• High likelihood of an upsell. ”Would you like fries with that?” will become “Would you like a drink with that?” Fountain drinks are among the highest-margin products in existence. That’s an easy $1-$2 spend on top of the voucher value. Add in any kids in tow demanding happy meals and toys, and the upsell becomes significant.
  • Efficiency of redemption. Many businesses forget to calculate how much it will cost to train staff. Also, there is a potential negative impact to brand and consumer relationships if the offer is hard to use. There’s also the impact on time at the register. In one case, it took me 30 minutes to redeem a Foursquare deal. The clerk and his manager were tied up the whole time and couldn’t serve others. As a company with thousands of franchised stores, McDonald’s couldn’t afford to do all of this training. They are printing and mailing paper vouchers that fit with existing redemption processes.

From a merchant perspective, this is absolutely the right way to structure a deal.

But McDonald’s has one big advantage that most small businesses don’t: Because its brand can draw people to LivingSocial, it gets a deal sweeter than a strawberry shake. On a $13 transaction, a typical daily deal merchant is getting about $6.50. It’s extremely unlikely that McDonald’s franchisees would tolerate receiving just $1.30 for a Big Mac and fries. In the past, franchisees have revolted against overly generous promotions. McDonald’s is likely receiving the vast majority of the $13, giving LivingSocial a much smaller cut.

LivingSocial can run deals that Groupon can’t

In his infamous email to employees, Groupon CEO Andrew Mason wrote:

Living Social's U.S. local business is about 1/3rd our size in revenue (and smaller in GP [gross profit]) and has shrunk relative to us in the last several months. This, in part, appears to be driving them toward short-sighted tactics to buy revenue, like buying gift certificates from national retailers at full price and then paying out of their own pocket to give the appearance of a 50% off deal. Our marketing team has tested this tactic enough to know that it's generally a bad idea, and not a profitable form of customer acquisition.

(Of course, it’s in Mason’s interest to say that. Aggressiveness by LivingSocial hurts Groupon.)

The Amazon deal specifically stated “Amazon.com is not a sponsor of this promotion,” implying that LivingSocial was paying for the discount out of its pocket. Amazon is, however, a substantial investor in LivingSocial.

For the Whole Foods deal, I estimate that LivingSocial paid Whole Foods between $18 and $20 per claimed voucher. LivingSocial CEO Tim O'Shaughnessy told Bloomberg Businessweek that more than 100,000 new subscribers signed up as a result of the deal. I’ll be extremely generous in interpreting O’Shaughnessy’s comment and assume “more than 100,000″ means 150,000 people. At an $18 price per voucher, that leads to a user acquisition cost of $53. That’s roughly double Groupon’s extremely high cost of customer acquisition.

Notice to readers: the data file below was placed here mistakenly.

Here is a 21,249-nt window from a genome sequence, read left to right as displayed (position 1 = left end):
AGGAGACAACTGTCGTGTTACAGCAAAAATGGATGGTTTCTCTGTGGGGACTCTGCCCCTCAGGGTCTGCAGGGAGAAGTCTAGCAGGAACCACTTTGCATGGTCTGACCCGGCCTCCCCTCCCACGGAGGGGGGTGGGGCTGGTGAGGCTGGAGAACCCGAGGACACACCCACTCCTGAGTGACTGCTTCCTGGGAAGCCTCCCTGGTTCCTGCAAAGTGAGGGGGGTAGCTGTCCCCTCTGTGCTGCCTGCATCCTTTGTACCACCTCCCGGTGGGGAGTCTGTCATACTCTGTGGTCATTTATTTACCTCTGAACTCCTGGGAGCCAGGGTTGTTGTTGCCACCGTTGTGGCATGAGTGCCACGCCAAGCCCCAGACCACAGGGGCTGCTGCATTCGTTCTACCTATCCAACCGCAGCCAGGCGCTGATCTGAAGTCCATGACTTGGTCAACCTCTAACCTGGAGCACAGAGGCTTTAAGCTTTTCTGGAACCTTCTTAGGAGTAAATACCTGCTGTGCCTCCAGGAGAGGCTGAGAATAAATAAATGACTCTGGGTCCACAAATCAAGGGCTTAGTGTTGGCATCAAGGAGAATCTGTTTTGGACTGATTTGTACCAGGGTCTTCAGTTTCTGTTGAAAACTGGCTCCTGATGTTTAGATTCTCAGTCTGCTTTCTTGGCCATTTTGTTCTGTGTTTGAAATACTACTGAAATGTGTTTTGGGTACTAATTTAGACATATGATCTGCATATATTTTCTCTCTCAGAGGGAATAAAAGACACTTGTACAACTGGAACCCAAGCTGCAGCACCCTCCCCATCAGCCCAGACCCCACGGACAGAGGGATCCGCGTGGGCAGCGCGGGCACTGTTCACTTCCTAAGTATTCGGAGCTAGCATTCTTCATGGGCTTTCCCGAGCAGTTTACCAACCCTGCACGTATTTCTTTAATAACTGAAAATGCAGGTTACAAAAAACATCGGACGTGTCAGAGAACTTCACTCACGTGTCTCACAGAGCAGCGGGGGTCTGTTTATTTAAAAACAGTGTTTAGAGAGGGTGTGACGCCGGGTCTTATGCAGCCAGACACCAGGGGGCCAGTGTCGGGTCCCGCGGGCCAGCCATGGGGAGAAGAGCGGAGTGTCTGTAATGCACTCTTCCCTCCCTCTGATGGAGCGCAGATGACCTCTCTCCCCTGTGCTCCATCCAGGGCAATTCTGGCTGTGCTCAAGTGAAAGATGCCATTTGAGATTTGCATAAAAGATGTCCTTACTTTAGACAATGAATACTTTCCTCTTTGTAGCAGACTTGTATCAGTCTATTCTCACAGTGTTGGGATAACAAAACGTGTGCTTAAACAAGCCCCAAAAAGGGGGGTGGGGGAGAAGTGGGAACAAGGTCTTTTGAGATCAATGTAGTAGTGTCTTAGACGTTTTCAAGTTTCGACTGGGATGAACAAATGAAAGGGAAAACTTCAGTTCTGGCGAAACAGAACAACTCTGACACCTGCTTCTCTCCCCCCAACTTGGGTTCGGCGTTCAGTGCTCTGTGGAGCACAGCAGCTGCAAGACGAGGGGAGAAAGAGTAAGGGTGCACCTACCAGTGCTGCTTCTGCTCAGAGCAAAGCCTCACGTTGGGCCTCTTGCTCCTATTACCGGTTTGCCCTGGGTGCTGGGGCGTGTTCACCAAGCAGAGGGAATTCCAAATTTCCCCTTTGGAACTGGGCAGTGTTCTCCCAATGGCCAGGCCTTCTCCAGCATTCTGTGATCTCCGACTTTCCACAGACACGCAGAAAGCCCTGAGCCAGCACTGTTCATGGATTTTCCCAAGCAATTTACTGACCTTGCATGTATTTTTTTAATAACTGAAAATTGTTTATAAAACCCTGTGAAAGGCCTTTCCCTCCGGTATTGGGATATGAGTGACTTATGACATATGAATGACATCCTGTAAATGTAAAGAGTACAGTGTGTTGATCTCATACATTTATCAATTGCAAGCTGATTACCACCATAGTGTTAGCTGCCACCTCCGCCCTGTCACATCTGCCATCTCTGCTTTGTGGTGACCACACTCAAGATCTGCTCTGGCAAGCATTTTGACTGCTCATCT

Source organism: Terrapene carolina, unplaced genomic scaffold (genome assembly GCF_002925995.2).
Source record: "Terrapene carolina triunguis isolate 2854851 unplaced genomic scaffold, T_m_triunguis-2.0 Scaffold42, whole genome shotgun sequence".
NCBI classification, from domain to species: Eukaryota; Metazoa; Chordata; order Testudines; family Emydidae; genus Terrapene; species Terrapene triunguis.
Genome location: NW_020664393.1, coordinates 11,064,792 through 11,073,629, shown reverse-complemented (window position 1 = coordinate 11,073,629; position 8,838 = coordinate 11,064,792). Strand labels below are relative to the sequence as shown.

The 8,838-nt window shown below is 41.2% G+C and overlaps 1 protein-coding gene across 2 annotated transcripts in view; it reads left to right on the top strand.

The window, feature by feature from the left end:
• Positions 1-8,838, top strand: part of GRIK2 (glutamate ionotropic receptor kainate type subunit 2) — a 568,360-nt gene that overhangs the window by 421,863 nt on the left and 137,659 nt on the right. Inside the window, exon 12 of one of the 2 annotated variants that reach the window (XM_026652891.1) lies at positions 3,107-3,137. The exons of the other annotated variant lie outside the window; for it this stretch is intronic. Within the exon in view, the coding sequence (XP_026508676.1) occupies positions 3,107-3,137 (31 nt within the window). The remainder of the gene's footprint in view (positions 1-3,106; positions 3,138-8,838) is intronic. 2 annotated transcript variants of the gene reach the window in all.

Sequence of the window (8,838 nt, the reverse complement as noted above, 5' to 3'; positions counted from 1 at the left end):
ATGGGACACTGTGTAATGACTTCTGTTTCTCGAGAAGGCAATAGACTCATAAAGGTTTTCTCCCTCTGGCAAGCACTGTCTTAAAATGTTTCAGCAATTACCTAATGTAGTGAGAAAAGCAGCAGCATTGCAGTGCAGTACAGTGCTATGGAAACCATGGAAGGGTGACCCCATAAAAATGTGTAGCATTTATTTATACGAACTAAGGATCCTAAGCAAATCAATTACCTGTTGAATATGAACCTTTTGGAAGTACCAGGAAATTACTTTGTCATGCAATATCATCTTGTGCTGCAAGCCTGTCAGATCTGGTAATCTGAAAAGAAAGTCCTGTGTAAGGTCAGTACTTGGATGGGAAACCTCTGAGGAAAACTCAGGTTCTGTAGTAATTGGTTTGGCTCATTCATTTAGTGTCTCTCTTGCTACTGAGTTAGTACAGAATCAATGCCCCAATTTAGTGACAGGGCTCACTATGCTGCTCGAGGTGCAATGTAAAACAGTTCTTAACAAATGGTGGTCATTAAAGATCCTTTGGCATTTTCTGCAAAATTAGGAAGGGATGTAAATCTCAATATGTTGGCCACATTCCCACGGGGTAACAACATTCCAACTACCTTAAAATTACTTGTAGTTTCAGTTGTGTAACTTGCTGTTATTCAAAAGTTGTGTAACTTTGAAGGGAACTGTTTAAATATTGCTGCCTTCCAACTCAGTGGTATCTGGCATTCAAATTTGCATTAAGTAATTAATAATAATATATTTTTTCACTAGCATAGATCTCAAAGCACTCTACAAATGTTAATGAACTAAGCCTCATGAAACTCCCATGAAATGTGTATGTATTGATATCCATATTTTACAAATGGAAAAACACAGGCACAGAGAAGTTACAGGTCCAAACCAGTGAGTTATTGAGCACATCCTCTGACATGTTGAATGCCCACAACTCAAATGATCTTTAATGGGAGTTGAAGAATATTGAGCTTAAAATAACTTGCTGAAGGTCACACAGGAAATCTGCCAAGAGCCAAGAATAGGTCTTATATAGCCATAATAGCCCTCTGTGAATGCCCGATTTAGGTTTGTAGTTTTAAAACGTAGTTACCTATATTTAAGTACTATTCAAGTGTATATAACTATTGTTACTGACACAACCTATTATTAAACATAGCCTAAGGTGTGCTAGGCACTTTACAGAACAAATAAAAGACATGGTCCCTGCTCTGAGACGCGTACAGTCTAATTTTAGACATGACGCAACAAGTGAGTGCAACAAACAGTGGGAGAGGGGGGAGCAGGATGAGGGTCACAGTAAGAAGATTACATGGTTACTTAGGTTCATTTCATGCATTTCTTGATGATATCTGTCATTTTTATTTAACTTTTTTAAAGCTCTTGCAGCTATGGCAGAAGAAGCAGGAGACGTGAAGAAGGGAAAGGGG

But LivingSocial is in a unique position. As a private company that is only about 1/3 the size of Groupon in terms of subscribers, it needs to grow its user base. It makes sense to do low-margin and negative-margin deals.

“We looked at all of the providers,” Peter Sterling, a vice president of marketing at McDonald’s, told Reuters. “For our restaurant system, LivingSocial was the best fit for us.”

As a public company, Groupon can’t run deals like this. Under the net revenue accounting that Groupon was forced to adopt, a zero-margin deal would also show up as zero revenue. It would also have the effect of dropping Groupon’s share of revenue, which is a number that investors should be watching very closely.

If LivingSocial continues to put pressure on Groupon through low-margin deals, Groupon will eventually have to respond.

There are other competitors waiting in the wings. According to Bloomberg, PayPal is preparing its own deals product to be launched in the first quarter of 2012. It hopes to tap into the service’s more than 103 million users.

Although I have my doubts about PayPal’s ability to be a successful competitor in the daily deals market, it does have the potential to put more margin pressure on Groupon. PayPal has built its business on taking small amounts of money from a large number of customers, while Groupon has built its business taking large amounts of money from a small base of merchants.

In a typical payments transaction, PayPal takes about 3 percent of the transaction. Even if they charge 10 percent or 20 percent for daily deals, that’s still much lower than the 37 percent Groupon charged in Q3.

In short, the daily deals sites have a tough road ahead of them. But Groupon, as the market leader and as a public company, faces even steeper challenges than most.

Rocky AgrawalRocky Agrawal is an analyst focused on the intersection of local, social and mobile. He is a principal analyst at reDesign mobile. Previously, he launched local and mobile products for Microsoft and AOL. He blogs at http://blog.agrawals.org and tweets at @rakeshlobster.

Top photo: A zombie places an order at McDonald’s. Photo by Aaron Landry/Flickr.